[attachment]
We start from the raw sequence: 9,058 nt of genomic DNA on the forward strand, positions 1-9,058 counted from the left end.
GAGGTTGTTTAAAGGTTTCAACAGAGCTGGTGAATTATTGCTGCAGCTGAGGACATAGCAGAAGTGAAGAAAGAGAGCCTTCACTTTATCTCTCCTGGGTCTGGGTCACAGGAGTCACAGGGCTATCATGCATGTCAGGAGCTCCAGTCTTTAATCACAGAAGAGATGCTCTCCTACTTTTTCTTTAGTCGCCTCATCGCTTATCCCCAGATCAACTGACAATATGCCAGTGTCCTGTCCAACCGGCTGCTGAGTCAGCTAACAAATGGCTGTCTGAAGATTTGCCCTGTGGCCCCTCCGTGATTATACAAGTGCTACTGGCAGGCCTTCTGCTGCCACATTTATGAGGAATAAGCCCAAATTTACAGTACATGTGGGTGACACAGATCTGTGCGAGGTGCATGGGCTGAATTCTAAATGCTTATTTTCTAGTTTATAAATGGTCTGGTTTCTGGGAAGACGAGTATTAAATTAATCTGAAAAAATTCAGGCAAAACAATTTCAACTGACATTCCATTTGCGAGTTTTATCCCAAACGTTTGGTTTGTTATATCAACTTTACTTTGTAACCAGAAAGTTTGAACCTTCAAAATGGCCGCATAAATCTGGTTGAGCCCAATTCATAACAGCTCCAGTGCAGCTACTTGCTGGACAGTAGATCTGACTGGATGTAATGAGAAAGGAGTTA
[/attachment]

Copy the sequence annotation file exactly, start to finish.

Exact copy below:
We start from the raw sequence: 9,058 nt of genomic DNA on the forward strand, positions 1-9,058 counted from the left end.
GAGGTTGTTTAAAGGTTTCAACAGAGCTGGTGAATTATTGCTGCAGCTGAGGACATAGCAGAAGTGAAGAAAGAGAGCCTTCACTTTATCTCTCCTGGGTCTGGGTCACAGGAGTCACAGGGCTATCATGCATGTCAGGAGCTCCAGTCTTTAATCACAGAAGAGATGCTCTCCTACTTTTTCTTTAGTCGCCTCATCGCTTATCCCCAGATCAACTGACAATATGCCAGTGTCCTGTCCAACCGGCTGCTGAGTCAGCTAACAAATGGCTGTCTGAAGATTTGCCCTGTGGCCCCTCCGTGATTATACAAGTGCTACTGGCAGGCCTTCTGCTGCCACATTTATGAGGAATAAGCCCAAATTTACAGTACATGTGGGTGACACAGATCTGTGCGAGGTGCATGGGCTGAATTCTAAATGCTTATTTTCTAGTTTATAAATGGTCTGGTTTCTGGGAAGACGAGTATTAAATTAATCTGAAAAAATTCAGGCAAAACAATTTCAACTGACATTCCATTTGCGAGTTTTATCCCAAACGTTTGGTTTGTTATATCAACTTTACTTTGTAACCAGAAAGTTTGAACCTTCAAAATGGCCGCATAAATCTGGTTGAGCCCAATTCATAACAGCTCCAGTGCAGCTACTTGCTGGACAGTAGATCTGACTGGATGTAATGAGAAAGGAGTTA